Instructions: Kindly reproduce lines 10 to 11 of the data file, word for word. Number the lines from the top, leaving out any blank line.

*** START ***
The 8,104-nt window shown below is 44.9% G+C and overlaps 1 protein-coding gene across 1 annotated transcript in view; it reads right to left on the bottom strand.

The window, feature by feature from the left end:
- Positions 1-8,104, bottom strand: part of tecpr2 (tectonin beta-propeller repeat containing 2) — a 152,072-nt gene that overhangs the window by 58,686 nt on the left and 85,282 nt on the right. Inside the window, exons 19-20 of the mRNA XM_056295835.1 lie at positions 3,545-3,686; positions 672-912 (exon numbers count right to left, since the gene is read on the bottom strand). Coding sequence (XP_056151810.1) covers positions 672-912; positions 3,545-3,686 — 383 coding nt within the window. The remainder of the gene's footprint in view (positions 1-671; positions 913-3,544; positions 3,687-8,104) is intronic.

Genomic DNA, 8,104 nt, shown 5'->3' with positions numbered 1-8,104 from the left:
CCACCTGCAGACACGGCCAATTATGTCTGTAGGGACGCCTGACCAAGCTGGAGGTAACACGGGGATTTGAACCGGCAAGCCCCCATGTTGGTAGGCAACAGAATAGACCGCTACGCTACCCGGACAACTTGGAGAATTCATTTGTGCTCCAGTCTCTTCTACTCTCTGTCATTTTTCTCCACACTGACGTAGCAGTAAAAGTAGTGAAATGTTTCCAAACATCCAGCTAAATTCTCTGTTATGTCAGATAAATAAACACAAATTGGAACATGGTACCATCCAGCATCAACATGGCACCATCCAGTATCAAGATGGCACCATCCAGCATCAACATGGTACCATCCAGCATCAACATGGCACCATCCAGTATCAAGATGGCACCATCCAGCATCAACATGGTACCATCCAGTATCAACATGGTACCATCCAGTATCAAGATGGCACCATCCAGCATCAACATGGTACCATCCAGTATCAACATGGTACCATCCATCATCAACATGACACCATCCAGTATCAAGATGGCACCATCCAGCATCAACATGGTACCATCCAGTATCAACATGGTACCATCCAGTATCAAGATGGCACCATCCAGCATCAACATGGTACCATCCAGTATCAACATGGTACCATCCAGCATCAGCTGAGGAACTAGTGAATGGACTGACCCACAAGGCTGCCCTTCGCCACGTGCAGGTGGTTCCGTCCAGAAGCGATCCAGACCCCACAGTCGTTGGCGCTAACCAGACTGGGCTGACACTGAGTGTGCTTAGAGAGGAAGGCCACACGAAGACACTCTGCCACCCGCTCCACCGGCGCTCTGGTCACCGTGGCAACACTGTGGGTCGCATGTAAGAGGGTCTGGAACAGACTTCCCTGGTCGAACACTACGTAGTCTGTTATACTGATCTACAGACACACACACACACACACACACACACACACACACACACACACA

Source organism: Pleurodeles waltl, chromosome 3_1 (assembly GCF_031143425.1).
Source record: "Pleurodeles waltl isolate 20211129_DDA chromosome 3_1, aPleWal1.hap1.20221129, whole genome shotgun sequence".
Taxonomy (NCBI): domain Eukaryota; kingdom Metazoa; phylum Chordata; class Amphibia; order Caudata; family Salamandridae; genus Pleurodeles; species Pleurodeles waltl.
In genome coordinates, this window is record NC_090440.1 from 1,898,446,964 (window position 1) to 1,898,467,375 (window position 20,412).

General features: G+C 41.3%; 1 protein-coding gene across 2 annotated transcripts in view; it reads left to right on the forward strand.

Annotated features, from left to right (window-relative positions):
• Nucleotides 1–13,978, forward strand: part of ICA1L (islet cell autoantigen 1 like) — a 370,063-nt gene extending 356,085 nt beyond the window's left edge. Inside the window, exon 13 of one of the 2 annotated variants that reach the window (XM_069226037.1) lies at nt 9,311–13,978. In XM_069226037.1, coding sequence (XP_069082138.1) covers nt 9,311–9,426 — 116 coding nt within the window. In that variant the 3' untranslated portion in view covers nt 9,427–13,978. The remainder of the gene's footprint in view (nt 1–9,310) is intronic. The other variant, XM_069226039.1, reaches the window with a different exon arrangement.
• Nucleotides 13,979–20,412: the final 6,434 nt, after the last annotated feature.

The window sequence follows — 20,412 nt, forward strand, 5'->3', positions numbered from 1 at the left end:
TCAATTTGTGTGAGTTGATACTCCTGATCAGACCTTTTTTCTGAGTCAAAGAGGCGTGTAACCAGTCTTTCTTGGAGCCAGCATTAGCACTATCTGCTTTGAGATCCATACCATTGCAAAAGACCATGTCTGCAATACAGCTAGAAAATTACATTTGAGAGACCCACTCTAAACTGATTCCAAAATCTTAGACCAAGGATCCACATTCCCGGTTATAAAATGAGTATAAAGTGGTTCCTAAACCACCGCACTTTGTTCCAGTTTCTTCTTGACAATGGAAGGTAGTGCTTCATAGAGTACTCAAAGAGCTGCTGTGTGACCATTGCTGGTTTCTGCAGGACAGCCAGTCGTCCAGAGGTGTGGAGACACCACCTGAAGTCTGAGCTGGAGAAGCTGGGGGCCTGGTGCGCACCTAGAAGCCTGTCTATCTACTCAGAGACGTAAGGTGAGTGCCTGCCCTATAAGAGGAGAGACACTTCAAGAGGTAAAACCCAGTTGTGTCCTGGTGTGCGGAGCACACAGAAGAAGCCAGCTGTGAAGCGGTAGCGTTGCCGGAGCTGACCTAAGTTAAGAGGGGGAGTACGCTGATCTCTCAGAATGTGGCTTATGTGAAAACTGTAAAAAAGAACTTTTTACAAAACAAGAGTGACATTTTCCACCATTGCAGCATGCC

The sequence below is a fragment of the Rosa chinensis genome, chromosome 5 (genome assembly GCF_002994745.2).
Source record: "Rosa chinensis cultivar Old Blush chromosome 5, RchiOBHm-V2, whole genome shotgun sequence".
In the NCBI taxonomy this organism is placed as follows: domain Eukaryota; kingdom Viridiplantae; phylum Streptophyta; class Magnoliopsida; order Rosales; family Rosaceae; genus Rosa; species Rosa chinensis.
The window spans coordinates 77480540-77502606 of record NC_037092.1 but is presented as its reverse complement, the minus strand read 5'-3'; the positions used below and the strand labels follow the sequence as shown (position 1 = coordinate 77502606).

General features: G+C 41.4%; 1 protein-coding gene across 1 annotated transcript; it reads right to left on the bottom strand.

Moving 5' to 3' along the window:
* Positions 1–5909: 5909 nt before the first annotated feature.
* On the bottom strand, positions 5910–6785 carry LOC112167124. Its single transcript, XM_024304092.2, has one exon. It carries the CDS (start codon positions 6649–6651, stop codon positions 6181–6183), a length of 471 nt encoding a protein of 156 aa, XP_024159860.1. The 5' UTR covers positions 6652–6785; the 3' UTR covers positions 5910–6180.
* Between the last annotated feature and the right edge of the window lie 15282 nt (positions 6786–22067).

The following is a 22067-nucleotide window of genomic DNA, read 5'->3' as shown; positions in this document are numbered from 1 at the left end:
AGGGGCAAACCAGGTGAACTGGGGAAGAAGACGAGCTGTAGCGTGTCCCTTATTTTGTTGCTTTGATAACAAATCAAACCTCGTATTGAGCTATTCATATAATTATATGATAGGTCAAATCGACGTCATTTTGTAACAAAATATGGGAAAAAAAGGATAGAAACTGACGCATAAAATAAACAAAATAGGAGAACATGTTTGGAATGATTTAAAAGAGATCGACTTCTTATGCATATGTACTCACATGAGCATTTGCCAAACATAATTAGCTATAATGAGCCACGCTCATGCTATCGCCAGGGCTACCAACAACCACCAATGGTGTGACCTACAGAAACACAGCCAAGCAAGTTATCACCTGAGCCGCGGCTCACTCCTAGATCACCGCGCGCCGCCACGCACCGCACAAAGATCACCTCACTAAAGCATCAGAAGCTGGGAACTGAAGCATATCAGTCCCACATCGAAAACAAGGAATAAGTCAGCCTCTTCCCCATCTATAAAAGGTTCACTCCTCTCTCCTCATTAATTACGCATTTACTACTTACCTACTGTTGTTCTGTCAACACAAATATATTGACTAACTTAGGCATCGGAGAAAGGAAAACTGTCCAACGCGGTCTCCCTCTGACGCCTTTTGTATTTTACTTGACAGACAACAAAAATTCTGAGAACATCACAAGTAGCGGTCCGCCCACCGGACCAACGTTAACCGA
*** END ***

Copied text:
General features: G+C 41.3%; 1 protein-coding gene across 2 annotated transcripts in view; it reads left to right on the forward strand.

Annotated features, from left to right (window-relative positions):